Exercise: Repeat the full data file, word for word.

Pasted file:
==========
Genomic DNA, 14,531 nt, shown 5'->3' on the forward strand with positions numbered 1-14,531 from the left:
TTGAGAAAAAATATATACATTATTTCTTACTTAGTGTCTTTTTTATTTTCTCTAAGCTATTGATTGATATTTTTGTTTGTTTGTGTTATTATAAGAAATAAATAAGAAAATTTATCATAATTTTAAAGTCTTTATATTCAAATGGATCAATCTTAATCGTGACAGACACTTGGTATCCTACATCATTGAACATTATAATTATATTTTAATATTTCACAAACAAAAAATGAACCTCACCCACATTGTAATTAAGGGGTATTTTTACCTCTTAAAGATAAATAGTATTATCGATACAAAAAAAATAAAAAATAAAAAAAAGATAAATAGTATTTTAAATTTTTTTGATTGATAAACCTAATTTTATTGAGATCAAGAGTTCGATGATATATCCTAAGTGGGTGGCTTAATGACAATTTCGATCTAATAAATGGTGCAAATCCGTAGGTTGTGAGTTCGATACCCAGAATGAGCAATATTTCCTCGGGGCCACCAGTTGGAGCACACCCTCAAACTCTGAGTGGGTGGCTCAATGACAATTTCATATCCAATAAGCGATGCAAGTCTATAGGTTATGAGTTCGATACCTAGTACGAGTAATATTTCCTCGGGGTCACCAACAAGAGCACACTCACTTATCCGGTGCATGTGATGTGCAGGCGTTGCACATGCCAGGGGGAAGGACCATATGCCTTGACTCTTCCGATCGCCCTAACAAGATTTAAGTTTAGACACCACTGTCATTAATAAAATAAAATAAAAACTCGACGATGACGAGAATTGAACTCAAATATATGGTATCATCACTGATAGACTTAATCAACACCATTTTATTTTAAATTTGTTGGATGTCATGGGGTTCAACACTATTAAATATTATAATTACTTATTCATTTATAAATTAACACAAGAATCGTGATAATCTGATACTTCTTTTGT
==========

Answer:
Genomic DNA, 14,531 nt, shown 5'->3' on the forward strand with positions numbered 1-14,531 from the left:
TTGAGAAAAAATATATACATTATTTCTTACTTAGTGTCTTTTTTATTTTCTCTAAGCTATTGATTGATATTTTTGTTTGTTTGTGTTATTATAAGAAATAAATAAGAAAATTTATCATAATTTTAAAGTCTTTATATTCAAATGGATCAATCTTAATCGTGACAGACACTTGGTATCCTACATCATTGAACATTATAATTATATTTTAATATTTCACAAACAAAAAATGAACCTCACCCACATTGTAATTAAGGGGTATTTTTACCTCTTAAAGATAAATAGTATTATCGATACAAAAAAAATAAAAAATAAAAAAAAGATAAATAGTATTTTAAATTTTTTTGATTGATAAACCTAATTTTATTGAGATCAAGAGTTCGATGATATATCCTAAGTGGGTGGCTTAATGACAATTTCGATCTAATAAATGGTGCAAATCCGTAGGTTGTGAGTTCGATACCCAGAATGAGCAATATTTCCTCGGGGCCACCAGTTGGAGCACACCCTCAAACTCTGAGTGGGTGGCTCAATGACAATTTCATATCCAATAAGCGATGCAAGTCTATAGGTTATGAGTTCGATACCTAGTACGAGTAATATTTCCTCGGGGTCACCAACAAGAGCACACTCACTTATCCGGTGCATGTGATGTGCAGGCGTTGCACATGCCAGGGGGAAGGACCATATGCCTTGACTCTTCCGATCGCCCTAACAAGATTTAAGTTTAGACACCACTGTCATTAATAAAATAAAATAAAAACTCGACGATGACGAGAATTGAACTCAAATATATGGTATCATCACTGATAGACTTAATCAACACCATTTTATTTTAAATTTGTTGGATGTCATGGGGTTCAACACTATTAAATATTATAATTACTTATTCATTTATAAATTAACACAAGAATCGTGATAATCTGATACTTCTTTTGT